Sir Robert Walpole was the most powerful statesman of his day. He was gifted with figures and an adept politician. Between 1722 and 1742 he was both First Lord of the Treasury and Chancellor of the Exchequer. A Whig politician, Walpole’s middle way attracted moderates from both the Whig and Tory camps. He strove for lower taxes, peace and growing exports.

His assured taste in art and architecture enabled him to build Houghton in just thirteen years and to form a remarkable collection of art and objects. It was conceived not only as a power house for political entertaining but also as a family home.

Walpole sought to bring Palladianism to the English countryside.

Palladianism is based on the designs of the 16th-century Italian architect Andrea Palladio. Palladio was inspired by the buildings of ancient Rome. British designers drew on Palladio’s work to create a Classical British style. The most influential and earliest exponent was the English architect Inigo Jones who travelled throughout Italy between 1613 and 1614 with the ‘Collector’ Earl of Arundel annotating his copy of Palladio’s treatise.

Palladian exteriors, like at Houghton, were plain and based on strict rules of proportion. In contrast, the interiors were richly decorated. This style remained fashionable from around 1715 up until 1760.

The first design for Houghton was produced by the architect, James Gibb. The pure Palladian design was interrupted with the addition of the dramatic domes but the house is beautifully conceived. The interior designs, decoration and finishing of the principle floor was originally undertaken by William Kent in about 1725.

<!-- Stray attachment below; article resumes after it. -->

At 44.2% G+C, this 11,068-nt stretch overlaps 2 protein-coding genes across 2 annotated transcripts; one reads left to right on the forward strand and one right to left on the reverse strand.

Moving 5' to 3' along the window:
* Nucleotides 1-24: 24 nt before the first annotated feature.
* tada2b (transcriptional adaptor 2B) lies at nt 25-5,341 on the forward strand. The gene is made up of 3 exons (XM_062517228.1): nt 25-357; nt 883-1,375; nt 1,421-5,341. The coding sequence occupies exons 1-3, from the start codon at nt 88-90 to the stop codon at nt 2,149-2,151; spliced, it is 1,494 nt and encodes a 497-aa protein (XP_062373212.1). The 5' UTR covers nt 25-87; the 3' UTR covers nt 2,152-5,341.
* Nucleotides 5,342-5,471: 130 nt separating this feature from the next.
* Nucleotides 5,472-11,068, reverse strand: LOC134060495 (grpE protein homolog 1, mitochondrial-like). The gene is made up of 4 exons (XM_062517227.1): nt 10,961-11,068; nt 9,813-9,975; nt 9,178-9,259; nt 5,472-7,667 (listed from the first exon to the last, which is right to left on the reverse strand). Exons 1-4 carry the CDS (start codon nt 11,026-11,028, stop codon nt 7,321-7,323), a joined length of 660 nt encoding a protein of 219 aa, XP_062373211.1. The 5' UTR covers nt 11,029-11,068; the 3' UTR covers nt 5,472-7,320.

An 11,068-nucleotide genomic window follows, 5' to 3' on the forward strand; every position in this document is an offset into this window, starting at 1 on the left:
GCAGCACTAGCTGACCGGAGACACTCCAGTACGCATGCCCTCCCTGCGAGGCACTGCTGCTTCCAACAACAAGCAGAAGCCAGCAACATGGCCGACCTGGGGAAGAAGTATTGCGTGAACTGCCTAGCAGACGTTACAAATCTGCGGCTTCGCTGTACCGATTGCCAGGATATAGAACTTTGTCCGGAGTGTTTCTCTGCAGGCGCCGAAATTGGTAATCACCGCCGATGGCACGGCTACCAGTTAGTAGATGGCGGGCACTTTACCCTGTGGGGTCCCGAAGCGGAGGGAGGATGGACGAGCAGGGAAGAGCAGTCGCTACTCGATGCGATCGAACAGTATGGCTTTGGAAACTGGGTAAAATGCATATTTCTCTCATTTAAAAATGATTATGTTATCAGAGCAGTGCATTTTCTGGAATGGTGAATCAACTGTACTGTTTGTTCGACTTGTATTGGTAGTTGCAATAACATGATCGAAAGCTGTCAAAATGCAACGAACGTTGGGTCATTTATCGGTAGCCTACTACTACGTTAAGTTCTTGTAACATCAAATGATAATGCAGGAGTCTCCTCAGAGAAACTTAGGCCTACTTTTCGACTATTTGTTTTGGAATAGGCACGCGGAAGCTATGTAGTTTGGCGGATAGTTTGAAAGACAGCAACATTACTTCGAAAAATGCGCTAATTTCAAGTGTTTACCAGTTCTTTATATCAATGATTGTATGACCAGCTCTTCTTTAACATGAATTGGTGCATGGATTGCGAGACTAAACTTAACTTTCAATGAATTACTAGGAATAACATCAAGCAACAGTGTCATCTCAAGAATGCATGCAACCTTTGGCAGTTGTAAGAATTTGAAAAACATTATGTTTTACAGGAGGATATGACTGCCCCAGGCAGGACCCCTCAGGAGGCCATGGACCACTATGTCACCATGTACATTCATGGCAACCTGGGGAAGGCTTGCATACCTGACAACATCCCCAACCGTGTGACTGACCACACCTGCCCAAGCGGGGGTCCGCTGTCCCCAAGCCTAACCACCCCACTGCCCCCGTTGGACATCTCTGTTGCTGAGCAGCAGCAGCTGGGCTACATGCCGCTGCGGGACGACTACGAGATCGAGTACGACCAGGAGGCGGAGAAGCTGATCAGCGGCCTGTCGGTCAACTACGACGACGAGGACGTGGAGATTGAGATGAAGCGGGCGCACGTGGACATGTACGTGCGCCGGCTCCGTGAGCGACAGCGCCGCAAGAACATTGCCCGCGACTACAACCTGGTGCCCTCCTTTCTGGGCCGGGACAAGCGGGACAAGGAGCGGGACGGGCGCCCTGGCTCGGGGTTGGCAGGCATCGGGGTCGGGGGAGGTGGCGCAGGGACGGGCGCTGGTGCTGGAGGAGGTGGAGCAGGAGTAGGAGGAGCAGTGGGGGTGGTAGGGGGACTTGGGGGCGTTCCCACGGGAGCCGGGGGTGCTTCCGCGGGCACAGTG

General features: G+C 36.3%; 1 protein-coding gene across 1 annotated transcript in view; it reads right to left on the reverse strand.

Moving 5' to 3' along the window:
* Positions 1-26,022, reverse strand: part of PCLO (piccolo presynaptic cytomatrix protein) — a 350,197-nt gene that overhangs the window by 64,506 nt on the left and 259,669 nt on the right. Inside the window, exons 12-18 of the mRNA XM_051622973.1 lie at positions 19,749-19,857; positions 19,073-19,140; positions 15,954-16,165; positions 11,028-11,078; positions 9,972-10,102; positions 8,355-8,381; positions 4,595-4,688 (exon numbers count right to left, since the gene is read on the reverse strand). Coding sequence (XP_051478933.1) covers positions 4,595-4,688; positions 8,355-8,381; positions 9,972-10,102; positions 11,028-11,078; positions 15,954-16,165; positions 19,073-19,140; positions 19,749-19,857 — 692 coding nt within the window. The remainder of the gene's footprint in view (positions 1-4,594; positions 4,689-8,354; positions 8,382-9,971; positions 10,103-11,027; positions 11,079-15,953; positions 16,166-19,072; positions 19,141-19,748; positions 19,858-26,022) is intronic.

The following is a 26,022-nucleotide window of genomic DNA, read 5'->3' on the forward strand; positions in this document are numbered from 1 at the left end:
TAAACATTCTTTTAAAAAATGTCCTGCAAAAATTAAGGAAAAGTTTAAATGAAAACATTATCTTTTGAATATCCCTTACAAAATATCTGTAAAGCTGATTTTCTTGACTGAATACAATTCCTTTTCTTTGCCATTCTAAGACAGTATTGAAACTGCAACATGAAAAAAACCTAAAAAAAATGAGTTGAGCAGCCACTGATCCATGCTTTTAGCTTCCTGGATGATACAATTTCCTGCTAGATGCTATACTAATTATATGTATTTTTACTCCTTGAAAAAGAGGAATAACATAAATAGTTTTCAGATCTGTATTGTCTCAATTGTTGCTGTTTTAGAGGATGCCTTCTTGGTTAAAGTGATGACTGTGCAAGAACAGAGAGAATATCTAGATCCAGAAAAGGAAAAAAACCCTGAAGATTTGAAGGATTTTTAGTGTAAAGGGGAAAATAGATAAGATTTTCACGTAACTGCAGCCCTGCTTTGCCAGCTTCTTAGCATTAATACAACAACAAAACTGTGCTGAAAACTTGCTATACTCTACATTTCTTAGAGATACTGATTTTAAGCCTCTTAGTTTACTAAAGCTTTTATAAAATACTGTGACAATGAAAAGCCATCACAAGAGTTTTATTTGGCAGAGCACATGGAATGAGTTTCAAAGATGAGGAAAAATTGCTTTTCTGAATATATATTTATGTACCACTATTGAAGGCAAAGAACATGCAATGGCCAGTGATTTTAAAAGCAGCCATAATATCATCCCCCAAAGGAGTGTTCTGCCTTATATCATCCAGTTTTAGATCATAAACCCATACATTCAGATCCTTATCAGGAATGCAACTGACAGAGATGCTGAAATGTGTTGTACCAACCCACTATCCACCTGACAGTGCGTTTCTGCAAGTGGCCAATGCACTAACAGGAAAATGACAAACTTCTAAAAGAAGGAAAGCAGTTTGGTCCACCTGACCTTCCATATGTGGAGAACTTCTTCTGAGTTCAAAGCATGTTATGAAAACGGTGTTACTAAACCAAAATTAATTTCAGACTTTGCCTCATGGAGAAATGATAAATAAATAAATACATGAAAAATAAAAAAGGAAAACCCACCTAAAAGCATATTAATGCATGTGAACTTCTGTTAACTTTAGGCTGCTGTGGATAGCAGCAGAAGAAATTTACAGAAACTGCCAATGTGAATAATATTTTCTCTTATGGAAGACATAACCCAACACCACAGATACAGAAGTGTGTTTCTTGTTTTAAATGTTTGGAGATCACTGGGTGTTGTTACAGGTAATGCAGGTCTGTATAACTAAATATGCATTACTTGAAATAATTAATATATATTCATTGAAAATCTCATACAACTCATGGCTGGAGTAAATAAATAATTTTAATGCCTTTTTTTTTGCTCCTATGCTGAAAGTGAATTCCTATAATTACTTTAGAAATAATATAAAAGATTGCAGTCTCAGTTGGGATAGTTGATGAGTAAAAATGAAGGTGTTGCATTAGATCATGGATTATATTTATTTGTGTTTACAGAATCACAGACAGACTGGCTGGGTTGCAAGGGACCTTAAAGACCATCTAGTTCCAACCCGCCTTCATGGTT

Ambition outstripped wealth and Sir Robert Walpole’s debts led to much of his remarkable collection of art being sold in 1779 to Catherine the Great of Russia. Walpole’s collection is one of the major building blocks of today’s Hermitage Collection.

The Cabinet room at Houghton Hall
The Cabinet room at Houghton Hall

The Cabinet room was originally conceived to display fifty-one of his smaller paintings. After their sale the 3rd Earl introduced the fine blue-ground chinoiserie wallpaper we see today. The two English rococo wall mirrors and lacquer wall cabinets compliment this design. Here the classical gives way to decorative motifs drawn from nature and the influences of the Chinese reflecting the international qualities of our nation. The two classical green velvet chairs with their walnut and gilt-gesso frames are earlier from the time of William Kent. This medley of styles and periods brought together by successive generations of the family works with an evolving harmony. It is typical of English Country House taste.

Much of the furniture at Houghton is original to the house and its quality is testament to Sir Robert Walpole’s unerring eye and ambition.

To find out more about this jewel like house and its collections visit www.houghtonhall.com.

Houghton has always been compared with neighbouring Holkham Hall so I will be sending my next postcard from Norfolk to you from there. It remains to say “Wish you were here!”

By Rupert Toovey, a senior director of Toovey’s, the leading fine art auction house in West Sussex, based on the A24 at Washington. Originally published in the West Sussex Gazette.